To analyze the opening range breakout we have to understand the dynamics behind it. It is the time frame with high volatility and high volume because the traders had time to analyze the previous trading day’s price movements. If the trend direction of a trading day is determined by the first two bars of the opening range, wouldn’t it be useful to compare the last trading day and the opening of the current trading day to see if we have an opening gap? The assumption is that a gap-up day should further increase our confidence when trading the opening range. A gap-up tells us traders are already going long and we had a lot of unfilled orders the previous day which are executed at the opening. This further underpins a bullish trend. Let’s see if this assumption is correct.

Results

The winning percentage is low but the Payout Ratio of 3.50 looks promising. You remember what we tried to prove? “35% of the time, the high or the low of the day occur within the first 30 minutes of trading and it dictates the direction of the trend for the rest of the day”. Looking at our test results we are quite close. Our results indicate that in about 30% of the time the opening range dictates the trend direction for the rest of the day. Obviously the results can be improved by fine-tuning our exit technique. For now we went with the exit rule, “exit at market close” for the sake of simplicity. When we analyze the trading results by trading day of the month we have the strongest gains during the first week of the month. Why? What we know from the world of investment banking (in Europe) is the fact that insurance companies and funds have a cash inflow during the last days of the month and they invest the new cash within the first five trading days of the subsequent month. This is just our interpretation. If you have another clue or a better explanation we are curious to read your comments.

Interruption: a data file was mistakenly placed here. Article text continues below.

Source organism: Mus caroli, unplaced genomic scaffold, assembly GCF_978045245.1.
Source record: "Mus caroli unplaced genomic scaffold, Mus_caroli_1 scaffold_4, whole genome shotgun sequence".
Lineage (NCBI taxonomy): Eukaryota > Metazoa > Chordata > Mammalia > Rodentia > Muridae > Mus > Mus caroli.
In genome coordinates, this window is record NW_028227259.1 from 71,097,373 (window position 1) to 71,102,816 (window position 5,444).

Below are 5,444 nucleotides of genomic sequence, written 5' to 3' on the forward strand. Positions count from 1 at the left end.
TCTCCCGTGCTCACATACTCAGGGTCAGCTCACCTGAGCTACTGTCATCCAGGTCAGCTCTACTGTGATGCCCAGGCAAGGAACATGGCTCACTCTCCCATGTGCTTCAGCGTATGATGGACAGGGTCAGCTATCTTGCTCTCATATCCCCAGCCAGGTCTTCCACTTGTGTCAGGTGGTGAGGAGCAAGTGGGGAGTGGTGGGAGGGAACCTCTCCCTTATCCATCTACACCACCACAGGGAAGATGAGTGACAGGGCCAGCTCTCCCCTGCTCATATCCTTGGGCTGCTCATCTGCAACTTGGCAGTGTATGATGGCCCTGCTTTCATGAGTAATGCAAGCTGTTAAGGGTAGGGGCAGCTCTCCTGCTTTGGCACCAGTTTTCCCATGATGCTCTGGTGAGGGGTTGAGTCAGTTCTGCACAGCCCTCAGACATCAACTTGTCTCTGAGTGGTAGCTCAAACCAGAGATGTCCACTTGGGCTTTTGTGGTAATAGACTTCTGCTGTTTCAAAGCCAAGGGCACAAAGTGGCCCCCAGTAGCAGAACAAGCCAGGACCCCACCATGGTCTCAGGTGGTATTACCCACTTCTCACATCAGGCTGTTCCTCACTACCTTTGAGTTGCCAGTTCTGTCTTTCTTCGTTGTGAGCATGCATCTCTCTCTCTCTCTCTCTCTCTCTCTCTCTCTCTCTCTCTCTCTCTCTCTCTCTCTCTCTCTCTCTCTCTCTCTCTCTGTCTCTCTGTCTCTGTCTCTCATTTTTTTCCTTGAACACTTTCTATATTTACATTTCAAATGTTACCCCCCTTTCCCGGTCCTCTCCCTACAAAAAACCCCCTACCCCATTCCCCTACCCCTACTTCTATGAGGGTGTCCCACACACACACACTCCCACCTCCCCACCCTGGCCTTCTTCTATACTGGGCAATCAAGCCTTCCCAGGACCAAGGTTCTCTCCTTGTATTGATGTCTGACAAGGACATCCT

What if we test only the breakout without the gap-up day? Strategy rules are the same as above with the exemption that we do not need a gap-up day to enter the trade.

Results:

The overall percentage comes down to 25.7% which is not a big difference. The return percentage of 49.6% is lower which can be explained by the fact that we have entered 98 trades more than with the previous set-up and the overall volatility on trading days with no gap is slightly lower. The Kelly Pct. is 3.03% which is way too low. Adding the market opening gap as an additional set-up for our trade entry improves the Kelly Pct. to 7.90%. When money management rules are applied to the trading strategy the final result of our alpha increases tremendously.

Yes, the combination of set-ups can be endless and the process of successful system design is tiring. This is why you should use the above steps when developing your trading strategy and when trying to find a good set-up you should apply some common sense. We cannot test everything for you but we will give you some input on how you can come up with some useful set-ups and what you should test/analyze.